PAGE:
Hey, remember Al Qaeda? I wonder if the group responsible for that extra-special pat-down* I got at Logan earlier this week is still capable of serious power projection.
Peter Bergen in Vanity Fair provides one answer:
[I]t is not the West that faces an existential threat, but al Qaeda. About two months after 9/11, bin Laden boasted to a group of supporters, "When people see a strong horse and a weak horse, by nature, they will like the strong horse." The weak horse turned out to be bin Laden's own. During the past decade, misguided actions taken in the name of the War on Terror -- notably the invasion of Iraq, the bungled war in Afghanistan, and the heavy-handed approach to the treatment of prisoners -- have bought bin Laden and his allies some time. These actions have won a certain amount of sympathy among Muslims for the Islamist cause. But they have not changed the underlying reality: al Qaeda and groups that share its ideology are on the wrong side of history…
Before 9/11, the group had acted freely in Afghanistan. Al Qaeda conducted its own foreign policy independent from the Taliban, taking the form, beginning in 1998, of multiple strikes on American government, military, and civilian targets. Before 9/11, al Qaeda was an organization of global reach. The 9/11 attack itself played out around the world, with planning meetings in Malaysia, operatives taking flight lessons in the United States, coordination by plot leaders based in Hamburg, and money transfers from Dubai -- activities overseen by al Qaeda's senior command from secure bases in Afghanistan. Almost all of this infrastructure was smashed after 9/11.
One of bin Laden's key goals is to bring about regime change in the Middle East and to replace the House of Saud and the Mubarak family of Egypt with Taliban-style rule. He believes that the way to accomplish this is to attack the "far enemy" (the United States and its Western allies), then watch as America recoils and the U.S.-backed Muslim regimes regarded as the "near enemy" collapse. The attacks on Washington and New York resulted in the direct opposite of his hopes. After 9/11, American troops occupied two Muslim countries and established new bases in several others. Relations between the United States and the authoritarian Middle Eastern regimes became stronger than ever, based on a shared goal of defeating violent Islamists…
[C]itizens in the West must come to understand -- and their leaders must drive the point home -- that although terrorist attacks, including attacks by al Qaeda, will continue to happen, the real damage is done by the panic and lashing out that follows. This is the reaction that al Qaeda craves -- and it is why terrorism works. It's easy to understand the emergence of a culture of paranoia coupled with rhetoric of vengeance. Prudence, calmness, and patience seem almost pusillanimous by comparison. But they work. Rare is the threat that can be defeated in large measure simply by deciding that we will not unduly fear it. Terrorism is one such threat (emphasis added).
Above all, we need to keep al Qaeda in perspective, remembering that its assets are few, and shrinking. After 9/11, bin Laden employed the imagery of a strong horse and a weak horse, but the reality of his situation was better described by Sitting Bull. The Sioux leader, at the Little Bighorn, is said to have observed: We have won a great battle but lost a great war.
Well, even if the U.S. and Arab governments are more closely allied now, surely Al Qaeda has more sympathizers on the Arab street, yes? Oh, wait, what's this Pew poll saying here?
While views of Hamas and Hezbollah are mixed, al Qaeda -- as well as its leader, Osama bin Laden -- receives overwhelmingly negative ratings in nearly all countries where the question was asked. More than nine-in-ten (94 percent) Muslims in Lebanon express negative opinions of al Qaeda, as do majorities of Muslims in Turkey (74 percent), Egypt (72 percent), Jordan (62 percent) and Indonesia (56 percent). Only in Nigeria do Muslims express positive views of al Qaeda; 49 percent have a favorable view and just 34 percent have an unfavorable view of bin Laden's organization.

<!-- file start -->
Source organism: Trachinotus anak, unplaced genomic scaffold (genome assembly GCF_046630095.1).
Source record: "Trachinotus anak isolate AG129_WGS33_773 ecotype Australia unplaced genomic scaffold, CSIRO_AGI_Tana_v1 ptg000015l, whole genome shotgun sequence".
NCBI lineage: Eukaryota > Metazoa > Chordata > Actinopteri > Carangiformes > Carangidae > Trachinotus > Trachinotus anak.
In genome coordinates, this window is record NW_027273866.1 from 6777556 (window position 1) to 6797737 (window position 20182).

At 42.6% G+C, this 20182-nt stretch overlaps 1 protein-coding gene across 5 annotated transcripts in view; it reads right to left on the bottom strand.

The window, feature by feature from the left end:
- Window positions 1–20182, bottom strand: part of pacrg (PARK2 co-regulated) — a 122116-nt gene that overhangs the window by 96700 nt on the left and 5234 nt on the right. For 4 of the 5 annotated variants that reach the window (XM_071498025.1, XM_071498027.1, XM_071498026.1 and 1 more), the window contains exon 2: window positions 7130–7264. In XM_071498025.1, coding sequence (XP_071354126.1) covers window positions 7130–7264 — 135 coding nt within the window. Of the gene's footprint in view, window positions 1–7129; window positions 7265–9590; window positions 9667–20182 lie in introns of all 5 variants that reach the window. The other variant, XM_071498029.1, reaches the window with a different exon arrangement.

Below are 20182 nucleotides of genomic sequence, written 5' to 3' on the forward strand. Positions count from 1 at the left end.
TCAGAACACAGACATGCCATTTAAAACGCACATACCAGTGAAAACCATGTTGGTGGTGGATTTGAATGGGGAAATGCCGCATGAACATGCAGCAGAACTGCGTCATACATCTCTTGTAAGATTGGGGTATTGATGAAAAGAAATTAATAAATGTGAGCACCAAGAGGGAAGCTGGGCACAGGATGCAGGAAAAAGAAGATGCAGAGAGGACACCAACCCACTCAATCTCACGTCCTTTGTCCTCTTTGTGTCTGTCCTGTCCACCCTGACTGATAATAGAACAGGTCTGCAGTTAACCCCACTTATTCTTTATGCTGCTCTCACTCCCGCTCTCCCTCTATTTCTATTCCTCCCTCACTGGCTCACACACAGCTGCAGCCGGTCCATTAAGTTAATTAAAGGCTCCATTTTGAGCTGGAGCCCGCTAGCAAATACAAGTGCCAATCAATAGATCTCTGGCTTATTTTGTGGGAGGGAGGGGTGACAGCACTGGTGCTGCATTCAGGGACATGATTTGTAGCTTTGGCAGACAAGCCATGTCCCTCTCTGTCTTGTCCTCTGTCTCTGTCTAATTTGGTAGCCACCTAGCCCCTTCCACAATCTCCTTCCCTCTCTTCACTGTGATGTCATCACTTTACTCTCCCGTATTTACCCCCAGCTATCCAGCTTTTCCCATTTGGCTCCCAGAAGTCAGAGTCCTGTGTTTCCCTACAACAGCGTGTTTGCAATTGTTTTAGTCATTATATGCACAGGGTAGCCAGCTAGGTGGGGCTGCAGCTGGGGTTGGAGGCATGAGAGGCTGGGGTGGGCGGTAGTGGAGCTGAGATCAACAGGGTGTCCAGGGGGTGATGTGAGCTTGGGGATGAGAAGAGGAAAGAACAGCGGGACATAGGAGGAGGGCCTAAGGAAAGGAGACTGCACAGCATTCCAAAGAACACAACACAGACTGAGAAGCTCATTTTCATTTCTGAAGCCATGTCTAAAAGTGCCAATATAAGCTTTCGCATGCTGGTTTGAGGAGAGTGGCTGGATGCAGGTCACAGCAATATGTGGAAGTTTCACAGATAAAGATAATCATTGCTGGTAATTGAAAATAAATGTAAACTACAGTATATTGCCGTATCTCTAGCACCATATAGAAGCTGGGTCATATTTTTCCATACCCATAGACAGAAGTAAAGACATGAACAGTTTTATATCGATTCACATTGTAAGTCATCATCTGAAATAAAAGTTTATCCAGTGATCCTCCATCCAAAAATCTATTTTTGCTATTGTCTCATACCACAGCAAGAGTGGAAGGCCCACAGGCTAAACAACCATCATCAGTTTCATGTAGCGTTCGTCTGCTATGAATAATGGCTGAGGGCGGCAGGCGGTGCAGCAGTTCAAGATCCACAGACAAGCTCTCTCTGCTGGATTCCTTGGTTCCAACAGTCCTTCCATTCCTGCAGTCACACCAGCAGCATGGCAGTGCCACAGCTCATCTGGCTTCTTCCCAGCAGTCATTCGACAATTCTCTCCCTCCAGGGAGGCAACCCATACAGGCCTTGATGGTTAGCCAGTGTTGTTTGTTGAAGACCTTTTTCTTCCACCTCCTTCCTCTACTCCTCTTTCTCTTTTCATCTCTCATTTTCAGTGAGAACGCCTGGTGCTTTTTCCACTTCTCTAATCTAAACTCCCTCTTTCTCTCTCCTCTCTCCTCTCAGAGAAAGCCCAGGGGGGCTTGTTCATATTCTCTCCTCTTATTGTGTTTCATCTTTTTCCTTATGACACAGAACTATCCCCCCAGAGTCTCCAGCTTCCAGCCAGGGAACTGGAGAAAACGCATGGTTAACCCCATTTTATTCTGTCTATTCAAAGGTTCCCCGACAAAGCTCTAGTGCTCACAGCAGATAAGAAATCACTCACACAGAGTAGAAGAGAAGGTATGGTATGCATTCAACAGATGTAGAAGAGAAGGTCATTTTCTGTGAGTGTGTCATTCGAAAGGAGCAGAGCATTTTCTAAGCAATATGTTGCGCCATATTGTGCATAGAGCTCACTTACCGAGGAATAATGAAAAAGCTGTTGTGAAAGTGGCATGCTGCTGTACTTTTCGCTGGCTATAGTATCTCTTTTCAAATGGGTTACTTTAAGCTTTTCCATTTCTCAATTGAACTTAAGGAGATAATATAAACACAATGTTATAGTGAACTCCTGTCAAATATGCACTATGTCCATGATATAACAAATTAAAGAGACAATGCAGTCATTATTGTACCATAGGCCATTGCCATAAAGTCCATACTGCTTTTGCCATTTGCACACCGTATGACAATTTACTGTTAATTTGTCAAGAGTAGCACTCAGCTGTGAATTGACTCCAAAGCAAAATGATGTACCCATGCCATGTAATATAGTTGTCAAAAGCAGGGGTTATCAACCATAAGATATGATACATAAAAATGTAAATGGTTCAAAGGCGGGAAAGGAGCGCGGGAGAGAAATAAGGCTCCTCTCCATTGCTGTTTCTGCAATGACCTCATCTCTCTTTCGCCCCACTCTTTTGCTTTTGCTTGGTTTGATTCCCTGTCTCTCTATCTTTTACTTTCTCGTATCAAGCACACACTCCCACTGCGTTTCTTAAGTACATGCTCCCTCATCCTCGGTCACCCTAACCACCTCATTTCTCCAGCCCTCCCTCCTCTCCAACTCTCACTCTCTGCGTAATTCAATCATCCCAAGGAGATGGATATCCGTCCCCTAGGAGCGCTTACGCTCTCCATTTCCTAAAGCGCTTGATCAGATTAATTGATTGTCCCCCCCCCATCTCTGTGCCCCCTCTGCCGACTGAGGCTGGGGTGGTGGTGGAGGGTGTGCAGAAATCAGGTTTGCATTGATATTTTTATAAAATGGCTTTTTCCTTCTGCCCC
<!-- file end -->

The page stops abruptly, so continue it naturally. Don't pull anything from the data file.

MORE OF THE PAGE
Hmm… well, I'm sure that U.S. government officials aren't this equanimous about the threat posed by Al Qaeda. Oh, hey, look, Wired's Spencer Ackerman has a write-up of this speech by the director of the National Counterterrorism Center (NCTC):
"We aim for perfection," Michael Leiter, the director of the National Counterterrorism Center, told the Center for Strategic and International Studies yesterday, but "perfection will not be achieved." That's perilous for a senior counterterrorism official to say, since, like terrorism, it's easily demagogued. Leiter repeatedly stated that there's no excuse for terrorism; that any successful attack is a tragedy; and that he'd welcome due oversight and criticism of his efforts if a terrorist pulls something off, just in case his admission seemed self-serving.
But in order not to make terrorists seem "ten feet tall" -- in other words, inadvertently support their narrative that they're world-historical forces on par with the U.S. -- it might be time to publicly de-emphasize terrorism in the public discourse. "Sometimes we ought to just talk about this a lot less," Leiter said....
Ultimately, Leiter said, it'll be the "quiet, confident resilience" of Americans after a terrorist attack that will "illustrate ultimately the futility of terrorism." That doesn't mean not to hit back: Leiter quickly added that "we will hold those accountable [and] we will be ready to respond to those attacks." But it does mean recognizing, he said, that "we help define the success of an attack by our reaction to that attack."
I know that assessing the capabilities of terrorist networks is sometimes a no-win exercise, but isn't it about time to acknowledge that Al Qaeda is no longer in the first tier of national security threats? And that maybe, just maybe, really expensive incursions related to Al Qaeda should be reassessed?
Am I missing anything?
[So how extra-special was that pat-down? -- ed. I was hurt that the TSA guy didn't tell me his first name afterwards. Seriously, I'm stunned that the porn industry has yet to exploit this new scenario for "intimate contact."]
Stephen Colbert's Al Qaeda in the Arabian Peninsula's attempt to rally fear in the hearts of Americans through its foiled toner cartridge gambit continues to reverberate in homeland security circles. Clearly, there are still a few bugs in the system. That said, here are my quick takeaways:
1) Al Qaeda failed… again. Seriously, if al Qaeda is ostensibly the New York Yankees of terrorism, the Steinbrenners would have fired the GM and coach years ago.
2) As this New York Times round-up suggests, al Qaeda has had to adopt new tactics because its preferred tactics have been thwarted:
[It was] a rare attack aimed at the air cargo system -- one of the foundations of the global economy -- rather than the passenger system, which has received the most attention from governments working to avoid a repeat of the Sept. 11, 2001, attacks.